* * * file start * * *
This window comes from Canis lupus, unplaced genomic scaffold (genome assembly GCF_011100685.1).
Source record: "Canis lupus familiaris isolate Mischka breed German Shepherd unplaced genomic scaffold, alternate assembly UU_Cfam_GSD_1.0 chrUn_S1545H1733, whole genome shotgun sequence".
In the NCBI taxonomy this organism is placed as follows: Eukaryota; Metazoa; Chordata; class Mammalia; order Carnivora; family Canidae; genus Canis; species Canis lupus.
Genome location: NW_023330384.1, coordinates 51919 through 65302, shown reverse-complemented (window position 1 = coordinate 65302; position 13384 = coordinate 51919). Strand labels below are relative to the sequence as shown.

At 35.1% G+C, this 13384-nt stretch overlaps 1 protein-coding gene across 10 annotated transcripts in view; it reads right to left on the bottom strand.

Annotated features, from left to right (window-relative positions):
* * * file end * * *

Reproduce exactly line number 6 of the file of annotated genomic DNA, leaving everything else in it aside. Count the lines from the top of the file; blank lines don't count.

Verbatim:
Annotated features, from left to right (window-relative positions):